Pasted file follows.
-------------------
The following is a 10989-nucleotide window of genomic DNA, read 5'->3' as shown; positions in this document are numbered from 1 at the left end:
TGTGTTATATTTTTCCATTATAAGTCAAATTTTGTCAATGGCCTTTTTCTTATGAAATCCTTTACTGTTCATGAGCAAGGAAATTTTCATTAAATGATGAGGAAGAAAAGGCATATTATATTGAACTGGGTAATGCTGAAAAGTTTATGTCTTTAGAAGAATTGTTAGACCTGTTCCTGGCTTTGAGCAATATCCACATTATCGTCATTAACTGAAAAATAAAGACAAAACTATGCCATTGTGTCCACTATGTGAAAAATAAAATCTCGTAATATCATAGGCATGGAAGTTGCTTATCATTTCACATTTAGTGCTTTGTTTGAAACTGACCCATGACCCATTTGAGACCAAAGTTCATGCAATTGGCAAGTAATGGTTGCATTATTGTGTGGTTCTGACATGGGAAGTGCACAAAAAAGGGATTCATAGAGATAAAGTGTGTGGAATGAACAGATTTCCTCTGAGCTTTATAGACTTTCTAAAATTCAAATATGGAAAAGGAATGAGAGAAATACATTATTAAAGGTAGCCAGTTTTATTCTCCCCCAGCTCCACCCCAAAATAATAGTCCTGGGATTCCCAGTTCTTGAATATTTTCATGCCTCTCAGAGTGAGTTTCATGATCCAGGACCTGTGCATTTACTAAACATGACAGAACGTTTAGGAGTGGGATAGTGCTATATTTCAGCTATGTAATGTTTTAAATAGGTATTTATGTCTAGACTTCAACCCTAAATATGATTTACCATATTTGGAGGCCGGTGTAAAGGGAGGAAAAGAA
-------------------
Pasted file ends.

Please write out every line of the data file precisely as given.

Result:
The following is a 10989-nucleotide window of genomic DNA, read 5'->3' as shown; positions in this document are numbered from 1 at the left end:
TGTGTTATATTTTTCCATTATAAGTCAAATTTTGTCAATGGCCTTTTTCTTATGAAATCCTTTACTGTTCATGAGCAAGGAAATTTTCATTAAATGATGAGGAAGAAAAGGCATATTATATTGAACTGGGTAATGCTGAAAAGTTTATGTCTTTAGAAGAATTGTTAGACCTGTTCCTGGCTTTGAGCAATATCCACATTATCGTCATTAACTGAAAAATAAAGACAAAACTATGCCATTGTGTCCACTATGTGAAAAATAAAATCTCGTAATATCATAGGCATGGAAGTTGCTTATCATTTCACATTTAGTGCTTTGTTTGAAACTGACCCATGACCCATTTGAGACCAAAGTTCATGCAATTGGCAAGTAATGGTTGCATTATTGTGTGGTTCTGACATGGGAAGTGCACAAAAAAGGGATTCATAGAGATAAAGTGTGTGGAATGAACAGATTTCCTCTGAGCTTTATAGACTTTCTAAAATTCAAATATGGAAAAGGAATGAGAGAAATACATTATTAAAGGTAGCCAGTTTTATTCTCCCCCAGCTCCACCCCAAAATAATAGTCCTGGGATTCCCAGTTCTTGAATATTTTCATGCCTCTCAGAGTGAGTTTCATGATCCAGGACCTGTGCATTTACTAAACATGACAGAACGTTTAGGAGTGGGATAGTGCTATATTTCAGCTATGTAATGTTTTAAATAGGTATTTATGTCTAGACTTCAACCCTAAATATGATTTACCATATTTGGAGGCCGGTGTAAAGGGAGGAAAAGAA